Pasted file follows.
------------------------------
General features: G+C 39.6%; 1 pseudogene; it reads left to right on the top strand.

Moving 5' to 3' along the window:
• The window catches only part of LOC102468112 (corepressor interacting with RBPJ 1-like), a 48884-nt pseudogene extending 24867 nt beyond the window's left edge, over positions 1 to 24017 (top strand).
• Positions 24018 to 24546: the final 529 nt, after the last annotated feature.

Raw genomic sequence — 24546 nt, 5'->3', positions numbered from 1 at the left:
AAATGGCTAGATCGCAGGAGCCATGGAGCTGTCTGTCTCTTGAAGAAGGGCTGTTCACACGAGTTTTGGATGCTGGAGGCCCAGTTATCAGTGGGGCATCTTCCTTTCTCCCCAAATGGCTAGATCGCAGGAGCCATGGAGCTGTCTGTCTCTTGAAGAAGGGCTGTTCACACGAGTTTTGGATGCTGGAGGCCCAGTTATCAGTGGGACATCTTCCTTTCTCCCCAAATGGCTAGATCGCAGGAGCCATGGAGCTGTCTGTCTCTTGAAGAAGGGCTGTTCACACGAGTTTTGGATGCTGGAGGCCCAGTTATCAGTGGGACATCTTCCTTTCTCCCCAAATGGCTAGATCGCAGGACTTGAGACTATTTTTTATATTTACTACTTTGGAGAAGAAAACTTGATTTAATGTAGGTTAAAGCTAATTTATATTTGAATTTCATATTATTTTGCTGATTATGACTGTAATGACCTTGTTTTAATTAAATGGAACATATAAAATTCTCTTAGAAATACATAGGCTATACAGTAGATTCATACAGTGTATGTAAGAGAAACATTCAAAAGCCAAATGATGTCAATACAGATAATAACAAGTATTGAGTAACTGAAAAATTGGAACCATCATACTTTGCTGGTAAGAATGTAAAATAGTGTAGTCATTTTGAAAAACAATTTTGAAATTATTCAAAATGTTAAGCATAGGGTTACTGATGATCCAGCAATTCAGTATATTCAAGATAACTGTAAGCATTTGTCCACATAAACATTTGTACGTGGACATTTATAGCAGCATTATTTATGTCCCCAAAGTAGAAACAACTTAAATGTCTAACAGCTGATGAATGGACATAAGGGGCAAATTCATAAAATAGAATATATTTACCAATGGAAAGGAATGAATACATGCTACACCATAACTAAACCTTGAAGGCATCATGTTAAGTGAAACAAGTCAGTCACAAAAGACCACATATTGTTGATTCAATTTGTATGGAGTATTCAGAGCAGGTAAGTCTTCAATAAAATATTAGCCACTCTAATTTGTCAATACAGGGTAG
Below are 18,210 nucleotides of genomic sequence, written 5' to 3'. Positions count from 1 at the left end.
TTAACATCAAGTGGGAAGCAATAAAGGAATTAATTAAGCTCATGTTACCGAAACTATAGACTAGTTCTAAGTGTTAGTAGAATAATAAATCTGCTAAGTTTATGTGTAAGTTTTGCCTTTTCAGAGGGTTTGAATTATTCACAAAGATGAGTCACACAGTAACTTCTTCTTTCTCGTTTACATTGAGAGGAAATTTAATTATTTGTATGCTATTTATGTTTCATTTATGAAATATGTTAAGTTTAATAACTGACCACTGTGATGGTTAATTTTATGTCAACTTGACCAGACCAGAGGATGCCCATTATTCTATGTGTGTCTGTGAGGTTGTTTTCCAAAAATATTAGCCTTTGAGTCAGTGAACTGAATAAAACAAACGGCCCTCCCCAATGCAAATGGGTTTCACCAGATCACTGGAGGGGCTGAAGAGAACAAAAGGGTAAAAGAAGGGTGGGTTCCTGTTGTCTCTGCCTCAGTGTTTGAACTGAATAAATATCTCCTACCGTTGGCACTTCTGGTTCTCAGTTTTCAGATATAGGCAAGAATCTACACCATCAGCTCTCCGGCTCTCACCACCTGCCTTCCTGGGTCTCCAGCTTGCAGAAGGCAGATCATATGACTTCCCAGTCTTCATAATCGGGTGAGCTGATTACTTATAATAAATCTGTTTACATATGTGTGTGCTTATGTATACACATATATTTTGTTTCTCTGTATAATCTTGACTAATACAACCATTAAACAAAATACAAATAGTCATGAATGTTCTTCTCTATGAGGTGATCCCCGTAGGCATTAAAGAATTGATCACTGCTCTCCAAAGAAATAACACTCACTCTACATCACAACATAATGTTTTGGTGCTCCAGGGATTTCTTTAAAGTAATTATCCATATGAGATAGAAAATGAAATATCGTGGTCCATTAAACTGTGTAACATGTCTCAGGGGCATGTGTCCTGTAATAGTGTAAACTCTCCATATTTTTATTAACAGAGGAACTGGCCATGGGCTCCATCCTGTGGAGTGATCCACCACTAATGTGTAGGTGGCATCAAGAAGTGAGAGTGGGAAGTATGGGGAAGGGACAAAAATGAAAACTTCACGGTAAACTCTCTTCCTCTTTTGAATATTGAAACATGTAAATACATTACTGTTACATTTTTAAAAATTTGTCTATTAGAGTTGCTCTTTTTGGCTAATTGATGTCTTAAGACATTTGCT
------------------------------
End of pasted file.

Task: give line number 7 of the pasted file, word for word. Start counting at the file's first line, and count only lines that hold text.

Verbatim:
Below are 18,210 nucleotides of genomic sequence, written 5' to 3'. Positions count from 1 at the left end.